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September 23, 2018

Mazda is Just As Unconventional in Their Motorsports Program

Mazda has always worn unconventionality on its sleeve. From its hard headedness to bring the rotary engine to life to the development of Skyactiv—a high-compression gasoline engine, the carmaker has always thrown curve ball after curve ball in everything that they do. It shouldn’t come as a surprise therefore that the same philosophy—defying convention—applies even to their motorsports program as well.

In Japan, Mazda through MZ Racing, has been supporting various teams in the Super Taikyu Series. Called “the top endurance race series in Asia,” Super Taikyu is a touring car endurance racing series for commercially-available (i.e. production) cars. With more than 60 cars making the grid each race weekend, most of them composed of amateur drivers, there are 6 rounds which range from 3 to 10 hours in length.

Classified by engine displacement, MZ Racing-supported teams run in the ST-2 (2,001cc-3,500cc 4WD), ST-4 (1,501cc-2,000cc), and ST-5 (1,500cc and lower) classes. Now, whether it’s by chance or choice, a majority of these teams that carry the Mazda brand have their own defying convention story.

IN the ST-5 class, there’s LOVE DRIVE RACING. Piloting the Roadster (MX-5), the #50 car is driven by an all-female driver team. It’s one of the products of the “Mazda Women in Motorsport” project which was established in 2015 in conjunction with Keiko Ihara, a female racer and leading expert member of the FIA’s Women in Motorsport Commission.

With the goal of increasing the participation of women in motorsports, Mazda has been providing vehicles, training venues, and even support the race participation of exceptionally-talented women drivers. The program has managed to nurture the talent of women in the sport, producing not just drivers, but mechanics and engineers as well. This year, their drivers are Marie Iwaoka, Anna Inotsume, Hiroko Komatsu, and Yumiko Sekizaki.

Moving up racing classes, both ST-4 and ST-2 entries are more conventional in terms of driver roster. However, taking a closer look at the liveries of the #37 TEAM NOPRO Mazda Demio (Mazda2) and #17 TEAM NOPRO Mazda Axela (Mazda3) tells you their unique characteristic almost immediately. Emblazed across the hood and rear glass are the words, “Diesel Power.”

The Demio and Axela, powered by the 1.5-liter Skyactiv-D and 2.2-liter Skyactiv-D engines respectively, go against some pretty intense competition. The Demio, goes against the Honda Fit (Jazz) and its stablemate the Roadster (MX-5), while the Axela goes head-to-head with the Subaru WRX STI and the Mitsubishi Lancer Evolution. Running off a stock engine (this is a production car racing series after all), MZ Racing keeps the exact power and torque figures a closely guarded secret. However, it’s without a doubt that the diesel powertrain is penalized with a heavier weight (and sadly, a jeepney-like exhaust note) along with a lower peak power (but higher torque) compared to their gasoline-powered rivals.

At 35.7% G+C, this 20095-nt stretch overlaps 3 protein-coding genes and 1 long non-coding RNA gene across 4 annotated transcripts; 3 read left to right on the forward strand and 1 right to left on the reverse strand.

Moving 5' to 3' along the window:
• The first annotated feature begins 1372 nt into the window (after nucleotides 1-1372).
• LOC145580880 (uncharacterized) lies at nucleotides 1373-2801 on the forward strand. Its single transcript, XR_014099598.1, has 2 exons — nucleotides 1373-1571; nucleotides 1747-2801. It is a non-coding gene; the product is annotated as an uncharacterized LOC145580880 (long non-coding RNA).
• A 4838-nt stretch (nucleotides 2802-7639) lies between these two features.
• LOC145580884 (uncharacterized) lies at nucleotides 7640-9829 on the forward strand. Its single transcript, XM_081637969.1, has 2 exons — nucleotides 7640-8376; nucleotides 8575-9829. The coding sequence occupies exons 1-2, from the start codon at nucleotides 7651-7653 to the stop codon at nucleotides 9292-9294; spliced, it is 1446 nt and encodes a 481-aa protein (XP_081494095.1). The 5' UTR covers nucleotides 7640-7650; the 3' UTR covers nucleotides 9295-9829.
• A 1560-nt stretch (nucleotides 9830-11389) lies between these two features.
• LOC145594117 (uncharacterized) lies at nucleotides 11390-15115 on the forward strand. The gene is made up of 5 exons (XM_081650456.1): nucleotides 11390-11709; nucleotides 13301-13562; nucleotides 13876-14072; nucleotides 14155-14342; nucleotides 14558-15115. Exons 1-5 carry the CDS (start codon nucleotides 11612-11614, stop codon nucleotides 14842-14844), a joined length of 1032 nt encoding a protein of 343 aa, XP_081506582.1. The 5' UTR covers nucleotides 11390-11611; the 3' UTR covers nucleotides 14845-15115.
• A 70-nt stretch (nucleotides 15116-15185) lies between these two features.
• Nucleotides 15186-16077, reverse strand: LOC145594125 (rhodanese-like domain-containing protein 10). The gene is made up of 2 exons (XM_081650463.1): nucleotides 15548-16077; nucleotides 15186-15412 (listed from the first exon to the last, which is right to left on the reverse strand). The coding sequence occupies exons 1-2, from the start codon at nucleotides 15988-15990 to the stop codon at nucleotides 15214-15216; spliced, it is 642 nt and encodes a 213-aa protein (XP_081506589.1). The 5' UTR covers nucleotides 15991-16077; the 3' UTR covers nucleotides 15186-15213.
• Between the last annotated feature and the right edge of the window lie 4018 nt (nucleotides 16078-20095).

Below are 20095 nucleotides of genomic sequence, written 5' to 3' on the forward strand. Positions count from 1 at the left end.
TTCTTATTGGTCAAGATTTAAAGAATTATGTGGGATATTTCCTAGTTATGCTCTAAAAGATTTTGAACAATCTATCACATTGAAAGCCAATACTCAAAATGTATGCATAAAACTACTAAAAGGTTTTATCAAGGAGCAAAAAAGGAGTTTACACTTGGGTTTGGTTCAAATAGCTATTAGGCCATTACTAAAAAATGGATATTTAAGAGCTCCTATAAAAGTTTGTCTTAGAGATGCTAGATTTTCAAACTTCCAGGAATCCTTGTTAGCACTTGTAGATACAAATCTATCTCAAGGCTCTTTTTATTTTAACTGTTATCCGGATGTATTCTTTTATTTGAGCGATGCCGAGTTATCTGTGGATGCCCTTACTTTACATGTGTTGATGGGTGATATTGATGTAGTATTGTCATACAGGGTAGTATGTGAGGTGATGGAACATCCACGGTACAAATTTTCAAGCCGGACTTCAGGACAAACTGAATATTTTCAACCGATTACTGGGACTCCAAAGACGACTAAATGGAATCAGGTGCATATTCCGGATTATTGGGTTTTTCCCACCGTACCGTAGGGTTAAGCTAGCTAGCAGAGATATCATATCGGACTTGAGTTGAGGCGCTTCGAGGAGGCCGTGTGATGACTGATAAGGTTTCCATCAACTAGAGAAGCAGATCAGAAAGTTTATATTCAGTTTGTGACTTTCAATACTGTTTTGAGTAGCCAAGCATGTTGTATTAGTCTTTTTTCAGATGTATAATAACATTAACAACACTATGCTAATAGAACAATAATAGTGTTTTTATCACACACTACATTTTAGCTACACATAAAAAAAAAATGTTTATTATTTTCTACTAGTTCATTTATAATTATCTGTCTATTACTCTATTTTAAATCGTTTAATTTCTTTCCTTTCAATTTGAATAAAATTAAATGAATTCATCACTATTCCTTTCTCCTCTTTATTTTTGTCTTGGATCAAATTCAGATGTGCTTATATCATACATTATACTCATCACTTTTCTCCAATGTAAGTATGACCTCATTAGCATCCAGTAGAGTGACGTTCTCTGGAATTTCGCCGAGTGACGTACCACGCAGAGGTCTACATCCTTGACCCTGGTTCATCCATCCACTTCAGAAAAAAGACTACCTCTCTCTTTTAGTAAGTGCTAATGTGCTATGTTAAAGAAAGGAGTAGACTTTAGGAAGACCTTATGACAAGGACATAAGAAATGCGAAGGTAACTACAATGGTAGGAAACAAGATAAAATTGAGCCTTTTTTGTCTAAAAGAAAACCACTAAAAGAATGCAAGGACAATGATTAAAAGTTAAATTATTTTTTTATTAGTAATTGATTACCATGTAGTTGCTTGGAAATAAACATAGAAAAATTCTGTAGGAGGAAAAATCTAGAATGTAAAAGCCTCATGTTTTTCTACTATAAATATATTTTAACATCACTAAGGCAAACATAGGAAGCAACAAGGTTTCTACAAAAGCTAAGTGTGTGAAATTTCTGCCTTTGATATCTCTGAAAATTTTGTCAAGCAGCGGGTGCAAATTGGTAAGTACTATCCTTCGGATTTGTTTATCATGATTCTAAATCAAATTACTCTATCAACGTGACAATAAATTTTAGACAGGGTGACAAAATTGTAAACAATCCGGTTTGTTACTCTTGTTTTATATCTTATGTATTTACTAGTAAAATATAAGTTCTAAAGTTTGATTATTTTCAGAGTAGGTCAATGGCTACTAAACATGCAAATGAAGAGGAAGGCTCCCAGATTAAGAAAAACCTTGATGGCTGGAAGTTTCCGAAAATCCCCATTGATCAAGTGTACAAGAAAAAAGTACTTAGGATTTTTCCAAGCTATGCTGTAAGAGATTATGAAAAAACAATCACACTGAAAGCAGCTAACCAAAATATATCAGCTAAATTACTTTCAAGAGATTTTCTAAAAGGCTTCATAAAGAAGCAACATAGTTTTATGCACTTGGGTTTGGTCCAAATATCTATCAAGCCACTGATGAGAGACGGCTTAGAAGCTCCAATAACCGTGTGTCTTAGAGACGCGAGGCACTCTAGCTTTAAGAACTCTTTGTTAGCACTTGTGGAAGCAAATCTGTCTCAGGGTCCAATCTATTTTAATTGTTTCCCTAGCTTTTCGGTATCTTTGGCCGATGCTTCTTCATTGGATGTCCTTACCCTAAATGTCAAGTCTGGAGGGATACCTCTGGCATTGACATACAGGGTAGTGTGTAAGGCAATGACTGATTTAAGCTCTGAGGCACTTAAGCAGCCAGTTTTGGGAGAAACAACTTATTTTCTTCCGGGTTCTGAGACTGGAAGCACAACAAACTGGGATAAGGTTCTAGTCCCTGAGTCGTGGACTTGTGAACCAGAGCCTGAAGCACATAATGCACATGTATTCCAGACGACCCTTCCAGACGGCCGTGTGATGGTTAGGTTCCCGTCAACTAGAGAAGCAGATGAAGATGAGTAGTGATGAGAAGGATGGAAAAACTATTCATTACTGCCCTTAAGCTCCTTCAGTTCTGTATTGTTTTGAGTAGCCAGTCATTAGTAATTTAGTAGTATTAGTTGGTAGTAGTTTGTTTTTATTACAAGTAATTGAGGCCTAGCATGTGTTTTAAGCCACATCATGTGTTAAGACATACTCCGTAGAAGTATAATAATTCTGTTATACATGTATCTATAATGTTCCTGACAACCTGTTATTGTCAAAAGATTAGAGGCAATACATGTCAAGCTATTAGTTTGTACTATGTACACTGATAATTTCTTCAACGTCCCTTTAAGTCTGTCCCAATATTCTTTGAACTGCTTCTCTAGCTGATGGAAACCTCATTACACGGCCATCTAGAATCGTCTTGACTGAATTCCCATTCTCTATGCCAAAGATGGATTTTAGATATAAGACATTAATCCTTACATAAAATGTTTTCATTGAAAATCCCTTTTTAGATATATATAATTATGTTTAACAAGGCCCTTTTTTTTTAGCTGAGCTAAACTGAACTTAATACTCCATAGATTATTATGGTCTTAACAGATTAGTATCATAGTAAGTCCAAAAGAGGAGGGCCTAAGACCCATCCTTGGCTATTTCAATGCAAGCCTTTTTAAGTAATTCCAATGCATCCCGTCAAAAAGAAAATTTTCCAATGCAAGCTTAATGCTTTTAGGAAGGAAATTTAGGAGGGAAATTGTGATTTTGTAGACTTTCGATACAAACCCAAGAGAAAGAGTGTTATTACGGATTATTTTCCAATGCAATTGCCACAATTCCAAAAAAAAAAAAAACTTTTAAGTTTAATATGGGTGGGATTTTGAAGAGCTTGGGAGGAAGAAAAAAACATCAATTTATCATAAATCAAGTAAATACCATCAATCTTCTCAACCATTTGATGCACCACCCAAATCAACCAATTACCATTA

Initially, these diesel-powered race cars were running 10 seconds slower than the top-class ST-X class (aka FIA GT3). However, MZ Racing engineers managed to bring the gap down to less than 4 seconds in subsequent races, clearly demonstrating their ability to squeeze extra performance out of this unconventional drivetrain. Additionally, because Super Taikyu requires two minimum pitstops, both the NOPRO Demio and Axela have managed to scored impressive finishes, particularly in longer races thanks to its supreme fuel efficiency.

In the demanding world of motorsports, where every fraction of a second counts, Mazda has continued to dedicate themselves to building cars that resonate with their ethos of “defying convention.” The road has never been easy or smooth for them, but they’ve always risen up to the challenge. They’ve always managed to claw the deficit, play the underdog, and come out on top. The extra effort certainly makes it all worthwhile and their cars transform from mere racing machines into a genuine source of pride.

Additional Photos by Mikko David.

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